Light and Frost(L&f) has been studying and testing the addition of a beaver tail to the hydrofoil fuselage. It was decided to add the beaver tail as a fuselage extension with a zero(0) angle of attack rather then replace the stabilizer with a beaver tail.
These board/mast/hydrofoil mixes without beaver tail fuselage extensions have been used extensively for eight(8) months so the operating characteristics without a beaver tail were well understood. Readers should keep in mind that L&f is only interested in developing hydrofoils that are resistant to stall when operating short 70cm masts is rough water, heavy chop, and onshore wave riding. L&f has no interest in riding flat water, racing, or using longer masts to dampen the wave/chop problem when operating hydrofoils close to the water-atmosphere interface.
The tests were conducted using a 13 meter ram-air kite in a cross to cross onshore wind of various strengths in one(1) to two(2) foot seas. Wave riding tests will have to wait for the period mid May thru September.
Both boards seen here have different mast-wing-stabilizer-fuselage sets but the results were identical.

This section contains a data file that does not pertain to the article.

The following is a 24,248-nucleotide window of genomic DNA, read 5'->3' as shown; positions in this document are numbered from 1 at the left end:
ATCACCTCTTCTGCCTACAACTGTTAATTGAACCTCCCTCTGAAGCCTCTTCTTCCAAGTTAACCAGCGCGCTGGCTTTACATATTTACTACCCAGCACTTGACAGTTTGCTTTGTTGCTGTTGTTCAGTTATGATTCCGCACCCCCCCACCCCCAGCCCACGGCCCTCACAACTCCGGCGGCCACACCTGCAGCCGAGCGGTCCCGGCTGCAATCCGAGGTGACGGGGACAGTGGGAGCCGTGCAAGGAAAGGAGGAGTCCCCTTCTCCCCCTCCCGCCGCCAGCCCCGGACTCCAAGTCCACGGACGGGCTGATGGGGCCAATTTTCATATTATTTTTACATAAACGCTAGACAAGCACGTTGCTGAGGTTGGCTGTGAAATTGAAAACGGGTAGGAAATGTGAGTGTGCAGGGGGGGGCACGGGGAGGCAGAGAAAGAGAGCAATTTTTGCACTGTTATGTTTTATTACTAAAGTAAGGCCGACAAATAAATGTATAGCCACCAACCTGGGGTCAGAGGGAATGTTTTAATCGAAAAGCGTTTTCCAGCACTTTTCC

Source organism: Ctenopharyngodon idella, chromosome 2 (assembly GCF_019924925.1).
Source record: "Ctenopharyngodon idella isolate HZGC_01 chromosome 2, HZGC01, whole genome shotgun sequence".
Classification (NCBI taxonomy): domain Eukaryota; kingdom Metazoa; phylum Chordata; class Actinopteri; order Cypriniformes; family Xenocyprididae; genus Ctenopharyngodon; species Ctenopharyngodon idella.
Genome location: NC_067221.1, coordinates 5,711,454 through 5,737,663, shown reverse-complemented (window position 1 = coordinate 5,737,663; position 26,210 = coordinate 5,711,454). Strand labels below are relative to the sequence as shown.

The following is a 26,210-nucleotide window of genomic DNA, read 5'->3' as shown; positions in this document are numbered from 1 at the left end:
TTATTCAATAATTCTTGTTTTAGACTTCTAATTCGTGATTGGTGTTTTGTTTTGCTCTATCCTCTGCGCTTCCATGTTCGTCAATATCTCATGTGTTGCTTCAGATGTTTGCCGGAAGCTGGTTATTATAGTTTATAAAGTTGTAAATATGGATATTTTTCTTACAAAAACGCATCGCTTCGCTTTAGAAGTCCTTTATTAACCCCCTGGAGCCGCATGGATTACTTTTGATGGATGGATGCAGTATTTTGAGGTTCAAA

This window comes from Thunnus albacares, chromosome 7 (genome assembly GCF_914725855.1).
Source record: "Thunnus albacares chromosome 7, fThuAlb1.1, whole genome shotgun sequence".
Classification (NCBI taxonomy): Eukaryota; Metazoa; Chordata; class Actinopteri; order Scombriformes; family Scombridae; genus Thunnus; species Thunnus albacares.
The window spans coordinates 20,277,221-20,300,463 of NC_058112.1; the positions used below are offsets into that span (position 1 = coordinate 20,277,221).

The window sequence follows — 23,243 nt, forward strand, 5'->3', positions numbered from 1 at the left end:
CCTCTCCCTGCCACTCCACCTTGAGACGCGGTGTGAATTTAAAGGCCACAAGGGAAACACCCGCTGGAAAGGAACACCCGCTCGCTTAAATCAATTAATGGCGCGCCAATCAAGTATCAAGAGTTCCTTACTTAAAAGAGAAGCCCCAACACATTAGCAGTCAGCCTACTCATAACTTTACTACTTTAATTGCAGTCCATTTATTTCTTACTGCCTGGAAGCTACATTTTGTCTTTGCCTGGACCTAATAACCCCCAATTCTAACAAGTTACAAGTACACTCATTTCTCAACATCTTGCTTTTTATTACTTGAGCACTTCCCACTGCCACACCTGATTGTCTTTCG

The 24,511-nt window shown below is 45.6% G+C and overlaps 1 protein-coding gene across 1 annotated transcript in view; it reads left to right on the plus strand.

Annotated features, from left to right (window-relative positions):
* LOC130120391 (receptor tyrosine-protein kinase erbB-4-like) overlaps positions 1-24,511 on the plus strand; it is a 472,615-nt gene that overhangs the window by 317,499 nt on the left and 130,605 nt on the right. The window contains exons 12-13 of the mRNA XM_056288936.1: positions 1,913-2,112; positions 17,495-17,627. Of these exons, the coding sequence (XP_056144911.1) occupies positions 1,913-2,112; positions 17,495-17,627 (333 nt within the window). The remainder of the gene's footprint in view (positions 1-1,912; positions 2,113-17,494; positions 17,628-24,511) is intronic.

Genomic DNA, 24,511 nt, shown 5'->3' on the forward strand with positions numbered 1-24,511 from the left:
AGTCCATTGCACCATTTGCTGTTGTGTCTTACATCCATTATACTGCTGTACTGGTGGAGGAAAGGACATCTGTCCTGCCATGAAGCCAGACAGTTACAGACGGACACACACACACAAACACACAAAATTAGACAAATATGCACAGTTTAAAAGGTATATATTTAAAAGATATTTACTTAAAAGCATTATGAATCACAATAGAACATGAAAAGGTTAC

The following was found.
Board pumping to keep the foil functioning was inhanced.
Board stability was increased in several areas as follows:
1. Loss of stabilizer control was reduced in chop and wave. The beaver tail appears to dampen the onset of stabilizer control failure. The usual plop sound which occurs with the onset of stabilizer control loss was many times reduced to a whisper which was easily recovered by lowering the nose. The onset of this stall was more easily recognized, less abrupt and thus corrected earlier.
2. General fore and aft pitch in one(1) to two(2) foot seas was smoothed easing nap-of-wave control input.
3. During the circular arc of a gybe, control and stability was enhanced. Subjectively the beaver tail appeared to produce a smoother and more coordinated turning maneuver when both on and off the foil. The entire 180 deg turning arc of the gybe was conducted without changing foot position. The board was then ridden toe-heel side and once speed was attained the feet were repositioned.
4. The kite could be parked overhead and the board pumped allowing dead downwind riding with little power input from the kite. When turning downwind and thus losing kite thrust, the loss of hydrofoil lift was delayed.
No negative effects were seen.